In a growing recognition of Atlanta’s place in the fintech universe, over 200 business leaders with electronic transactions companies from around the world as well as political and regulatory leaders from the U.S., England and Canada met in Atlanta for the P20 Conference on October 9th and 10th.
The P20 is an effort by business and political leaders in the US and UK to unify the laws rules and regulations on payments between the two countries and then spread them around the world. It is made up of the 20 most important payments companies in the world plus political leaders from the United States and Great Britain. “We are preparing for the day when every person in the world has access to electronic payments of some kind, instead of the under 2 billion people who have access today,” said West Richards, President of the P20. “That day is coming sooner than many people think.”
Former British Prime Minister David Cameron enthusiastically endorsed the P20 and encouraged a broadening and deepening of the fintech relationship between Atlanta and London while speaking at the close of this year’s conference in Atlanta.
“I think we can certainly call the Atlanta conference a success,” said Bruce Lowthers, COO of FIS and conference Chairman.
Payments are a critical and often overlooked part of the global economy. Georgia is the payments capital of the U.S., processing some 70 percent of all debit, credit and gift card transaction in the nation each year, according to the American Transaction Processors Coalition. London is a global financial hub and also bills itself as the financial technology, or FinTech, capital of the world.
“Our two countries are natural allies in this effort,” said Richards, “and I want to thank all the political and business leaders from the US, UK and around the world who came to Atlanta to participate.”
The P20 forum, which alternates between London and Atlanta, is also moving the industry forward across four pillars: cyber security, regulatory clarity, fintech innovation and better access to payments around the globe. This year’s event not only showcased the region’s FinTech muscle, it also covered a lot of ground, including:
Cyber war games event: For the first time, more than a dozen major payment companies from the U.S., U.K., Canada and Brazil participated in a cyber war games exercise at the IBM X-Force Command Center in Cambridge, Mass. – the results were revealed in Atlanta during the conference.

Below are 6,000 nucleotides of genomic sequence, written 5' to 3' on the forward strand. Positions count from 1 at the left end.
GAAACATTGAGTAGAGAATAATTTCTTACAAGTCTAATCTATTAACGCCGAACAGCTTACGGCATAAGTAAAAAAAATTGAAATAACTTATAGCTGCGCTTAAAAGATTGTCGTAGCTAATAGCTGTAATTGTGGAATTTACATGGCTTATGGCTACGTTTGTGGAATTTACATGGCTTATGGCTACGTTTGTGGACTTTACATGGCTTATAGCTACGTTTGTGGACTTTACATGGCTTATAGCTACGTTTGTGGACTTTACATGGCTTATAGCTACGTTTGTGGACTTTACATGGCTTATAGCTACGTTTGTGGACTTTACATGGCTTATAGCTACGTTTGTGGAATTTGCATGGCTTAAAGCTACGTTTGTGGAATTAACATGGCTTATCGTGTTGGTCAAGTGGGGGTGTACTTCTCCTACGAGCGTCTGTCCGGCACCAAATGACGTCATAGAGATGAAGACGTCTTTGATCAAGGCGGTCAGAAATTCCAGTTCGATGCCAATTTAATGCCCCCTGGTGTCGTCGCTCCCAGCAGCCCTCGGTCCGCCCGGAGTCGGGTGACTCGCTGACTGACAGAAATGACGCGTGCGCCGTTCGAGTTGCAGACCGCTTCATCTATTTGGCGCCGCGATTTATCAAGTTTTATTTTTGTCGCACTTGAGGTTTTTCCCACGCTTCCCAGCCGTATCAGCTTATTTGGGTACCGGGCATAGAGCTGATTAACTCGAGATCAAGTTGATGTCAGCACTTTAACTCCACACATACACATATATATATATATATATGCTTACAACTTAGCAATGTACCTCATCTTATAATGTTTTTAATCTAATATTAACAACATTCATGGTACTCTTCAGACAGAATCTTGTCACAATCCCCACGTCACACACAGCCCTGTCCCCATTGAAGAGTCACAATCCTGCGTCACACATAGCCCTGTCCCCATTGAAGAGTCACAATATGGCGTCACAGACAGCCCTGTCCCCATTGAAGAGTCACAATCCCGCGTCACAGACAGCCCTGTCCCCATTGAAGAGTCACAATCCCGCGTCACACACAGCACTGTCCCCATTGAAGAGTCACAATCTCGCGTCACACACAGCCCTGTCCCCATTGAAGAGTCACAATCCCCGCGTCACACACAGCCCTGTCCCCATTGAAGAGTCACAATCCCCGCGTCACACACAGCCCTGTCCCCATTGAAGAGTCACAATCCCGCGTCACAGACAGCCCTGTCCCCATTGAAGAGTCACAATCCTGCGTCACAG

The first-ever FinTech Academy: How Georgia is spurring fintech talent to drive the economy. The conference highlighted the academy and demonstrated how it will be a model for others around the globe.
“Open banking:” How open is the U.S.? Throughout the conference, industry experts discussed the current state of open banking and how the EU is moving ahead of the U.S. with the U.K enacting it last January.
Highlighting the growing relationship between US and UK business and political leaders were the were a number of other distinguished speakers at the conference in addition Mr. Cameron. These included Georgia Governor Nathan Deal; Antony Phillipson, British Consul General of New York and Trade Commissioner for North America; Andrew Staunton, British Consul General of Atlanta; Alastair Lukies, U.K. Prime Minister’s Global Ambassador for Fintech; Nadia Theordore, Consul General of Canada; Kipp Kranbuhl, Acting Assistant Secretary for Financial Services- U.S. Department of Treasury; Michael D’Ambrosio, Deputy Assistant Director of the U.S. Secret Service and Pat Wilson, Commissoner of Economic Development, for the State of Georgia.
Designed to be the “Davos of Payments,” P20 will continue to bring together top global executives in payments technology, business and government – to help advance the industry in Atlanta – and to make payments more accessible, affordable and secure worldwide.